Monday, November 30, 2009

lessons learned: NaNo 2009

Well here it is, the first of December. The deadline for NaNoWriMo has come and gone...and, as you may have noticed from the word count in the sidebar, I did not successfully complete the challenge this year. I guess I could hang my head in shame but I'm not ashamed. Even though I did not "win" the challenge, I don't feel that I lost it either. I am leaving this challenge having learned a lot.

First and foremost I learned that I do have time to write. This is definitely the single most important thing I take away from this challenge. Maybe not 50,000 words a month, but 26,000 isn't anything to sneeze at! In fact, 26,000 words a month equals over 700 pages a year if you do the math...and that is a book (or two or three depending). So there are really no excuses for any of us writer-types to put writing off "until". I have four kids and am enrolled in school full-time; if I can find time to write, anyone can.

That being said, here is my hotwash for NaNoWriMo 2009.

Lesson #1: Next year I will "ring in" the beginning of NaNoWriMo right at midnight. This year I wrote my first installment the evening of the 1st but did not validate until after midnight on the 2nd. I spent the first week feeling like I needed to "catch up", even though I wasn't really behind. Yet.

Lesson #2: I really do need to have an outline. Had I started a real novel from scratch (as in, one that was not strongly based on my own experiences) I don't think I would have gotten as far as I did. Next year I will brainstorm and have a rough story outline done in advance. It will help that I'll know about the challenge more than two weeks prior to the event!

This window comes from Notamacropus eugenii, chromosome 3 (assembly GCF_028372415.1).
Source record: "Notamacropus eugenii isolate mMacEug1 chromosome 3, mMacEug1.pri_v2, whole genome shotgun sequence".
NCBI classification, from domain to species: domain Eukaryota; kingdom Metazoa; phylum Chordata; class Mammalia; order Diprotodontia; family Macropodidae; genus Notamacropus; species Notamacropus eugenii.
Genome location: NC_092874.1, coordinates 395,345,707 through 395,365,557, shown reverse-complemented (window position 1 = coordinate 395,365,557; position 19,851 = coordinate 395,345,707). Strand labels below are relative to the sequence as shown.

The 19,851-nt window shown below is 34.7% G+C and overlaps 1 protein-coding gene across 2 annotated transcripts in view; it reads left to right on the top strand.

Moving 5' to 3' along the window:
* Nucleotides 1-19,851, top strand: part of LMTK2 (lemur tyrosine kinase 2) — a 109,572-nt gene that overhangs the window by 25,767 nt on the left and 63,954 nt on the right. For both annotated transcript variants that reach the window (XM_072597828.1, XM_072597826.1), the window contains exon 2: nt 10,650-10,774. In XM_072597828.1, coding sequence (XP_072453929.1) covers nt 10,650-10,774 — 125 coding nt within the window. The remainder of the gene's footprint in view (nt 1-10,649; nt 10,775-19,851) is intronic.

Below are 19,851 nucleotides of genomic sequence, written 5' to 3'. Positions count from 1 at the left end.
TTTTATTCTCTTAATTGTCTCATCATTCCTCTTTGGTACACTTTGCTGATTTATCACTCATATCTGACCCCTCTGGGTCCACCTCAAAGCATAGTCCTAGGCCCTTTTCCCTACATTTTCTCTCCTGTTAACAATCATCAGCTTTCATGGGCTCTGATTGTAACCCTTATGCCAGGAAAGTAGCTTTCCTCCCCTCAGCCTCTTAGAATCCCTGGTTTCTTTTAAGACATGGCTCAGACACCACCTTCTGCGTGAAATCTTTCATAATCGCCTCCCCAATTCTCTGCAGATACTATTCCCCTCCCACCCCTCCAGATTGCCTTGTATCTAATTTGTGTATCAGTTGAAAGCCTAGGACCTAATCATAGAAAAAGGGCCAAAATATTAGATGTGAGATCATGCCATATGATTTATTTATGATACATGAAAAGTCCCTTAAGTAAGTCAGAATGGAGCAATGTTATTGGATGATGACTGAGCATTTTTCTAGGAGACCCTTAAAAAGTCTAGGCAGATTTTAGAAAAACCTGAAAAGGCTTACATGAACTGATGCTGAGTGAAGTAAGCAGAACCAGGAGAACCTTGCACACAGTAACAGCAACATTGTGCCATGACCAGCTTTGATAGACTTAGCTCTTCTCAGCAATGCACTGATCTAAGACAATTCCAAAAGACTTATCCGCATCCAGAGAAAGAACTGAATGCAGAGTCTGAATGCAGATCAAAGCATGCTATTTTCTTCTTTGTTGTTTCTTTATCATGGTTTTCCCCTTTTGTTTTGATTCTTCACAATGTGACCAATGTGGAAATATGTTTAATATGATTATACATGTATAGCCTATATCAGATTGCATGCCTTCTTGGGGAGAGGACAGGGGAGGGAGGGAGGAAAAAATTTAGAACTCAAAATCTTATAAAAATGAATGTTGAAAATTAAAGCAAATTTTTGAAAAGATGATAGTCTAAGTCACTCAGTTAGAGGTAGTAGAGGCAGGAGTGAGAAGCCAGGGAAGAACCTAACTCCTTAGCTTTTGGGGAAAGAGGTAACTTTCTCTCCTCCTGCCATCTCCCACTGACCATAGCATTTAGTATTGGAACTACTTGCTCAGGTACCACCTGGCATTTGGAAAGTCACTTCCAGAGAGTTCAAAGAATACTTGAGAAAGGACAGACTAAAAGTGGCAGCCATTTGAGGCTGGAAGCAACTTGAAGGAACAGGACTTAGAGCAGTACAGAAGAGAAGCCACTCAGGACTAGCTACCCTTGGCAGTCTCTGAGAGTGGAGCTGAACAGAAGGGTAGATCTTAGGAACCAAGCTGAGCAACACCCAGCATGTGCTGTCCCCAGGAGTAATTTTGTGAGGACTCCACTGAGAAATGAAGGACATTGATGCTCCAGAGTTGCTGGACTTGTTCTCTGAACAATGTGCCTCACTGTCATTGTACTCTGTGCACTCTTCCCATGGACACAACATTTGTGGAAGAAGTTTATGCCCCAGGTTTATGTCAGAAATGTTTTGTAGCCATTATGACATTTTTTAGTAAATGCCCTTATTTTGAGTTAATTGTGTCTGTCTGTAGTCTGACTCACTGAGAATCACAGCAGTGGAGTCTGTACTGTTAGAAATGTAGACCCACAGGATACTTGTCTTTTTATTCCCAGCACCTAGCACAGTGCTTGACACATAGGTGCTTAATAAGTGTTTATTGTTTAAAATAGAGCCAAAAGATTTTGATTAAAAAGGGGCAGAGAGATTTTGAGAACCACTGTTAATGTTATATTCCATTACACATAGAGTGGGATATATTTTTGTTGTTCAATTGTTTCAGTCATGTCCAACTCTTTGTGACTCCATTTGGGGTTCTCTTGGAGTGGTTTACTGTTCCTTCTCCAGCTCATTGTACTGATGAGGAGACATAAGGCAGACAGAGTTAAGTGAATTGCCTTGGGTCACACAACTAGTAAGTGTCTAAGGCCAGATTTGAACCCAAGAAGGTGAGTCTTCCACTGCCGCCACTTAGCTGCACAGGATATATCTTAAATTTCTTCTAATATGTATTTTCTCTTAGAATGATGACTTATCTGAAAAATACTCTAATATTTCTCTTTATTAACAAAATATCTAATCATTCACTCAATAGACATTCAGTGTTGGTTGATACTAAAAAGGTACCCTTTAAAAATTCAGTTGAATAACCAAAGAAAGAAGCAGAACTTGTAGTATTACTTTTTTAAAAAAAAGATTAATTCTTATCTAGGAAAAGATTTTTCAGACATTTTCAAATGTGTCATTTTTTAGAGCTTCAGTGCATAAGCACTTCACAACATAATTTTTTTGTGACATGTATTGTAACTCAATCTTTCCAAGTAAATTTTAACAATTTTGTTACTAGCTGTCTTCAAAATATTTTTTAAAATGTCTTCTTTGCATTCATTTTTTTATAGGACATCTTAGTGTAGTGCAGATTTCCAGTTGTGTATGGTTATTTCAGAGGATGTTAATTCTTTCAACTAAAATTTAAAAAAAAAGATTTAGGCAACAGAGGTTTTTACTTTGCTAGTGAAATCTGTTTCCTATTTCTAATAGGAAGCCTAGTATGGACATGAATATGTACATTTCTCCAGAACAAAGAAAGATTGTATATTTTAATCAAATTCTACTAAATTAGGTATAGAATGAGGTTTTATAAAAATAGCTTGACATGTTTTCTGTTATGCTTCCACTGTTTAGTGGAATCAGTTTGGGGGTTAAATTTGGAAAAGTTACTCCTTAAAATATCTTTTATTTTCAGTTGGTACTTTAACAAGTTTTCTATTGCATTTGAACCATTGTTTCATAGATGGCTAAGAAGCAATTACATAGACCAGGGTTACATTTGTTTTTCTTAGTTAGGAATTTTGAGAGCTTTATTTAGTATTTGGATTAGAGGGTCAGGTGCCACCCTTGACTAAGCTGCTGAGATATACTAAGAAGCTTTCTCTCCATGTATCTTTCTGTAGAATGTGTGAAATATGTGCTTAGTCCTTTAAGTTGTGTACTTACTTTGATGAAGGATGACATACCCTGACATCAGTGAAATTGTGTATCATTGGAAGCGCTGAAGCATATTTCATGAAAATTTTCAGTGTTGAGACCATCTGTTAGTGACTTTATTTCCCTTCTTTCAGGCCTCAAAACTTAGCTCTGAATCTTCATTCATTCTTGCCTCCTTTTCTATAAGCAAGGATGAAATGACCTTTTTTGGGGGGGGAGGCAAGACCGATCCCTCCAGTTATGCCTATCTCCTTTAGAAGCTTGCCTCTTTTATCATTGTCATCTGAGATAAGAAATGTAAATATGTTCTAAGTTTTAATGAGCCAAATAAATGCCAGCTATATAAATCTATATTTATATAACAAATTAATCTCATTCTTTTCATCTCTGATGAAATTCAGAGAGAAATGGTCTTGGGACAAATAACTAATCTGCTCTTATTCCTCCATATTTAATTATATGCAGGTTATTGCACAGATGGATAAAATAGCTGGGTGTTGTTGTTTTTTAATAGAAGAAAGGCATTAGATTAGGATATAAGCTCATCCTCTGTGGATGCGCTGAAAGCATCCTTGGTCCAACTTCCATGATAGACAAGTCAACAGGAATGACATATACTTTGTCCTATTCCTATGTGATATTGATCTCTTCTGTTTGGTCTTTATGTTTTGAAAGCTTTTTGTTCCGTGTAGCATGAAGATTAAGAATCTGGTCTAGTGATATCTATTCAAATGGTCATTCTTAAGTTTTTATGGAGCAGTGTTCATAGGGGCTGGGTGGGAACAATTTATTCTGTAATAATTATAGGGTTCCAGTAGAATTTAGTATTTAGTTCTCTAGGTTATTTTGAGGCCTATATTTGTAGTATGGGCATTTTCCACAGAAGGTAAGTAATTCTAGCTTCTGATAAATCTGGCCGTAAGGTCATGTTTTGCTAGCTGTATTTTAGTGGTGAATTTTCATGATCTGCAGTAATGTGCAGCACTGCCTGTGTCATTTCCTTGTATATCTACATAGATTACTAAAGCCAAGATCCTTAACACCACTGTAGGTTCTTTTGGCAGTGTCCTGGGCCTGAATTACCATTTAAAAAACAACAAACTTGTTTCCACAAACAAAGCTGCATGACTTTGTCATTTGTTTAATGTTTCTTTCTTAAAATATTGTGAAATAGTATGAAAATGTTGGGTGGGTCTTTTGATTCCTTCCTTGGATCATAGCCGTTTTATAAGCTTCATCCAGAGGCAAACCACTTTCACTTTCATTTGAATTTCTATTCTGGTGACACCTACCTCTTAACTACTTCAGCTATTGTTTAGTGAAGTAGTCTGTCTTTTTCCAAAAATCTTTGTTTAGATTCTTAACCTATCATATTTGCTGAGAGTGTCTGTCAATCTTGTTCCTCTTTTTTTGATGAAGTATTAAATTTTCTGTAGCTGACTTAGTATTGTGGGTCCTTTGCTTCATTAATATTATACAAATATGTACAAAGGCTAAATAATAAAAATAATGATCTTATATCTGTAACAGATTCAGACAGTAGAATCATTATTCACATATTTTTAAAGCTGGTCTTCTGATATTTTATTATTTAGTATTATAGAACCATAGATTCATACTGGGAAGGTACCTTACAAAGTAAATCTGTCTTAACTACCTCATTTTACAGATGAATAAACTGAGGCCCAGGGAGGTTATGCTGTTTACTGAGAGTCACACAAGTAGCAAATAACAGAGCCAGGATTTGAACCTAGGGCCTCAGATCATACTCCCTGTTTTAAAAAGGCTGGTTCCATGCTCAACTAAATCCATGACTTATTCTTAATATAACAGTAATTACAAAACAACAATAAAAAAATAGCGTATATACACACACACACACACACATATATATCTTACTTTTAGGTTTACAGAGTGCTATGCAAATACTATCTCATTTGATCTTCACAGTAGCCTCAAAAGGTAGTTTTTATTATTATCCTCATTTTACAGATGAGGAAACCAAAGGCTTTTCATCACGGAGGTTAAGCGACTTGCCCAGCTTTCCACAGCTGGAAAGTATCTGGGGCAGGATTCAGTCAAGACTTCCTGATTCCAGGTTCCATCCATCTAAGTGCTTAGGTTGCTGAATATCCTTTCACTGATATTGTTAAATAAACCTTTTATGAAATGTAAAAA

Lesson #3: I will put all other writing projects on hold during NaNoWriMo 2010. Or maybe I won't. We'll be in a very different place next year so we'll have to see how it works. I can tell you that Zander will be attending pre-school next year and that will make a huge difference. That boy is two full jobs all on his own. School did make finding time to write at NaNo level a little difficult. So we'll just have to see.

Lesson #4: Writers need other writers. All the times in my life that I have written prolifically I have been surrounded by other people who consider themselves writers. It is so helpful to have other people to talk about the writing process with! I think writers are a curious set. We tend to spend a bit of time in our heads with these little people we're creating...if you don't do it you probably can't understand it. It's not something that you can talk to just anyone about without risking someone thinking you need to be committed! NaNo reminded me how important it is to be able to touch base with people who get it.

Lesson #5: Slow and steady really does win the race. If I had maintained the writing averages from my first week I would have been okay. I let myself get too far behind and that put me at a distinct disadvantage. I think my writing area will be full of little notes to myself to remind me of this lesson next year.

Everyone's writing style is different, of course. What works for me may be someone else's nightmare scenario; it's all about seeing what you need for yourself.

Congratulations to those who "won"! Great job!

1 comment:

  1. Congrats on being a fierce NaNo competitor! You are amazing with all you have on your plate. Great words of wisdom, too. Can't wait to see where we'll all be next year to try to compete again!



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